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Gary Fildes was one of the many who struggled to get a job in the Eighties in Sunderland. Married young, he ended up with four children and no real prospects and after a few dead-end jobs, he ended up learning a trade in the building industry. But he had a secret, from an early age he had borrowed his brother’s telescope and discovered this wonder of the night sky. After talking about it to one group of lads and getting a pummelling, decided it wasn’t cool, and kept it this passion hidden from most of his friends and colleagues. After he lost his father, and middle age was approaching faster than he would have liked, he realised that there was no point keeping his hobby a secret anymore.

The stars have captivated mankind for as long as they have been looking up. Civilisations have sought meaning from the stars as well as using them to predict (fairly unsuccessfully) the future. Nowadays most of us cannot see the delights of the Milky Way as it is lost in the light pollution. However, grabbing a pair of binoculars and taking a little time to head away from the town light and you will be rewarded with all the delights of the night sky. Since that moment, Fildes has gone on to found the Kielder Observatory and is the lead astronomer there. This stunning building is located in the Keilder forest which is one of the top sites for dark skies and there you can find some of the best views of the universe from the UK. Astronomy is one of those sciences that literary anyone can participate in. Amateurs have found as many exciting new phenomena as the professionals and the people that run the observatory are looking to inspire the next generation of stargazers.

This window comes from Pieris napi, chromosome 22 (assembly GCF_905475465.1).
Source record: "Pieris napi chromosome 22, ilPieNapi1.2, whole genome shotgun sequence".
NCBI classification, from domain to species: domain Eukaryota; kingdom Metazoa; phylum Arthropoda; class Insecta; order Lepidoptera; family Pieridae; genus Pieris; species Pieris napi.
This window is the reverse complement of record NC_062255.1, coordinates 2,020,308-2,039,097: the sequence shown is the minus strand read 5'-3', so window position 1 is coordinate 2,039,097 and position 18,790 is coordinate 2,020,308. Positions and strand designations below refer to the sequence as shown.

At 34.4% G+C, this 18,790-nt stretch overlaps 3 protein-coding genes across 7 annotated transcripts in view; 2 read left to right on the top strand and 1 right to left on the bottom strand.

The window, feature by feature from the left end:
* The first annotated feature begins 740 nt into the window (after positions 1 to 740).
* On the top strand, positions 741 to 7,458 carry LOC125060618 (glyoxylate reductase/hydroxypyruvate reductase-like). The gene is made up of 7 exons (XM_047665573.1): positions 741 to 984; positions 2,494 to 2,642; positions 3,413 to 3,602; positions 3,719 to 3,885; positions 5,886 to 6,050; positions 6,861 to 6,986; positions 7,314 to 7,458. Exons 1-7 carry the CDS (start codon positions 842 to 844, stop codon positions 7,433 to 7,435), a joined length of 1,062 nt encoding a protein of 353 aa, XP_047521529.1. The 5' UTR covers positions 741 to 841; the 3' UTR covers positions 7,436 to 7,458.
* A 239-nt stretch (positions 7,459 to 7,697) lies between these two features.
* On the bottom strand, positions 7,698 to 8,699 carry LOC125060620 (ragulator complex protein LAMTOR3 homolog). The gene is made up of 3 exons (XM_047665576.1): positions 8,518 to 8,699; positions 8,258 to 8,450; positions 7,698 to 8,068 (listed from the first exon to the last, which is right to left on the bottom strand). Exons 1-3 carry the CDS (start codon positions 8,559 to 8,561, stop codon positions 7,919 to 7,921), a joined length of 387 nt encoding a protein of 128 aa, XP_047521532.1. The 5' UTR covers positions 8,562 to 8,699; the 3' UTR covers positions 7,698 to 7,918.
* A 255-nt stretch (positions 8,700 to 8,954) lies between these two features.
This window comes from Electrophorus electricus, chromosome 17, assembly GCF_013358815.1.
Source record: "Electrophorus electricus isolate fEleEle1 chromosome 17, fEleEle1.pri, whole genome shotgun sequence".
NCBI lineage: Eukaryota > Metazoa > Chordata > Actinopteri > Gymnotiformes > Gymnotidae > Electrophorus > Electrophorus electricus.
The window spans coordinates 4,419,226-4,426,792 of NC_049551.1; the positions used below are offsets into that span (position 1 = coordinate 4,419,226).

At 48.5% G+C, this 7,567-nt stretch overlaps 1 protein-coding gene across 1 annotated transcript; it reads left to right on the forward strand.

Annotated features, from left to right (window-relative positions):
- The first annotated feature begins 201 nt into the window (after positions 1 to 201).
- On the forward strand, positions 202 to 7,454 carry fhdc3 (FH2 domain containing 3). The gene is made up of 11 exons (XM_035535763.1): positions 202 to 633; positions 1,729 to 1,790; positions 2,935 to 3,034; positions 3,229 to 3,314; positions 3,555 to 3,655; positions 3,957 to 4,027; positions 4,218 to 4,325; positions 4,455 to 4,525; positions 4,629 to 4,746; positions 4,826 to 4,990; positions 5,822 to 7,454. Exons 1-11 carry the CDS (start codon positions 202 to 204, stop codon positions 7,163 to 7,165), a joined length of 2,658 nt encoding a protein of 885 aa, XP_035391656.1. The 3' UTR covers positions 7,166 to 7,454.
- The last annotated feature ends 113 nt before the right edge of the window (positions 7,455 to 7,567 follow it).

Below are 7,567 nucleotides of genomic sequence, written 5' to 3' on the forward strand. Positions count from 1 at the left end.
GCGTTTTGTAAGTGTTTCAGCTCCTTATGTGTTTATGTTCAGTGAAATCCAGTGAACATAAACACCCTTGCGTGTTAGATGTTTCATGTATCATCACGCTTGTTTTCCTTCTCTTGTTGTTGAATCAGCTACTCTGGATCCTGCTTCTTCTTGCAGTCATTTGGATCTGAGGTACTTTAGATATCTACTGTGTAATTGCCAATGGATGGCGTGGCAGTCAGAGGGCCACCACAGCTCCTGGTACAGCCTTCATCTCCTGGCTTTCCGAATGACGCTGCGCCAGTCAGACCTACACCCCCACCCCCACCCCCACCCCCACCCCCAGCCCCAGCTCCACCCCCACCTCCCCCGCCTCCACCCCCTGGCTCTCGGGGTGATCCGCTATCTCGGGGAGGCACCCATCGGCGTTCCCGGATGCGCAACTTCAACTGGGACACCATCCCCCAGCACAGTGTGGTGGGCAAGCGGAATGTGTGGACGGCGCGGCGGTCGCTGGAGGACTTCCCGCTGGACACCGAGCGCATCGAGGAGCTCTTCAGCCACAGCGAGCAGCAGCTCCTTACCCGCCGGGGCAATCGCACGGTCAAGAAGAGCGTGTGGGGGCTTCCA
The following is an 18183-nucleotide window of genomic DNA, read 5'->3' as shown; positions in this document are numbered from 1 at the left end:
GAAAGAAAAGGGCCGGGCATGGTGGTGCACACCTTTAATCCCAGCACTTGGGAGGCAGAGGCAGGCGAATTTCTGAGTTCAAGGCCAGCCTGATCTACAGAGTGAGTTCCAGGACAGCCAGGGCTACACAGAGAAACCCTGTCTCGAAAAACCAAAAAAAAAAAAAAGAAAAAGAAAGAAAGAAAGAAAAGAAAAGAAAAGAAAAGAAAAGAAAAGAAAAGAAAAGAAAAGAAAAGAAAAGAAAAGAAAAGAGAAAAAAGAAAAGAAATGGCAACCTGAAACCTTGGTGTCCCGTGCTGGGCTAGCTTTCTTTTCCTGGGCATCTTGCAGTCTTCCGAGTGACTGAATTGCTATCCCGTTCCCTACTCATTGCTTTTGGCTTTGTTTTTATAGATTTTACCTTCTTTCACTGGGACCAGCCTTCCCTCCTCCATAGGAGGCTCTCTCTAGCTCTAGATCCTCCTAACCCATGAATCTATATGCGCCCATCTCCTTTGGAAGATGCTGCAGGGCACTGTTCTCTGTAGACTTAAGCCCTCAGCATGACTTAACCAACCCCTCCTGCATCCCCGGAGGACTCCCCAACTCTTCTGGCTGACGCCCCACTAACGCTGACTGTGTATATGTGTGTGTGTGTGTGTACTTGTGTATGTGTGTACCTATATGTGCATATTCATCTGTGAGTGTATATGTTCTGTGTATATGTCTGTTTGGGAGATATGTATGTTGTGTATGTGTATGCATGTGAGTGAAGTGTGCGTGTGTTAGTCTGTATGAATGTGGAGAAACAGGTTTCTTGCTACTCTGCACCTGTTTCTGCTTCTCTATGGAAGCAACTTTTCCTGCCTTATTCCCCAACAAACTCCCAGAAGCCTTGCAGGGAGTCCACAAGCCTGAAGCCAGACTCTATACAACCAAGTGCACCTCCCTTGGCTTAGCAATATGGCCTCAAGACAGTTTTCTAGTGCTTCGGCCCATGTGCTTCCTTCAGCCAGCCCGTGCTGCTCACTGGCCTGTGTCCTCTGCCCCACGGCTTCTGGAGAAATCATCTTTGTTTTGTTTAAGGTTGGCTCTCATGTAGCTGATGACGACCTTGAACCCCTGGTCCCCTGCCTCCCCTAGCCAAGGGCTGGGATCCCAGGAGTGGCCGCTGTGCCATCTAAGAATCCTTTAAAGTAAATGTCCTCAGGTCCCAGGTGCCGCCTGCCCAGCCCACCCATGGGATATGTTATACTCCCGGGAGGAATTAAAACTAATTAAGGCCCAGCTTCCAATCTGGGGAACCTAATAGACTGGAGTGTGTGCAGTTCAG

This part memoir also has a useful star guide. It is a good introduction for those wanting to find out more about the sky at night, Not bad, for a former brickie.

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My memories of summer are of long hot days spent on the beach with frequent dips into the sparkling sea to cool off, lying reading on the grass warmed by the sun and swatting wasps away from picnics. This is the UK though, and sometimes it rains… Summer is the time of intensity, the acid green freshness of spring fades as the long warm days bring the flowers and insects out in the race to reproduce. As the season pivots on the solstice, the days begin to shorten even though the sun is still building in intensity for some of the hottest days in the year.

Harrison has once again brought together a varied collection of essays, poetry and articles about summer. She has drawn from a number of classic texts of literature like Cider with Rosie and The Natural History of Selbourne by Gilbert White and Hardy that manage to evoke a summer of a past age. On top of these classic authors there are a number of essays from well-known writers such as Paul Evans and Mark Cocker, but where Harrison excels is finding exciting new writers, like Jo Cartmell and Emma Oldham, who are adding greatly to the breadth of nature writing that we now have in this country. As with all Elliot and Thompson books, the cover is stunning and it has delightful little sketches scattered throughout the book. Essential reading for any nature lover and a book to be dipped into each time summer rolls around again.

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A copy of this was provided free of charge from the publisher in return for an honest review.

Peregrines are one of the most impressive apex predators in this country, but it is one that we almost lost because of pesticides and persecution. They are bold, confident birds, fearing nothing else and can also claim to be the world’s fastest animal as they have been recorded at speeds in excess of 200mph in their stoop to kill their prey. Two things saved them, the banning of pesticides and they moved from the rural to the urban environment, skyscrapers replacing the cliff top eyries.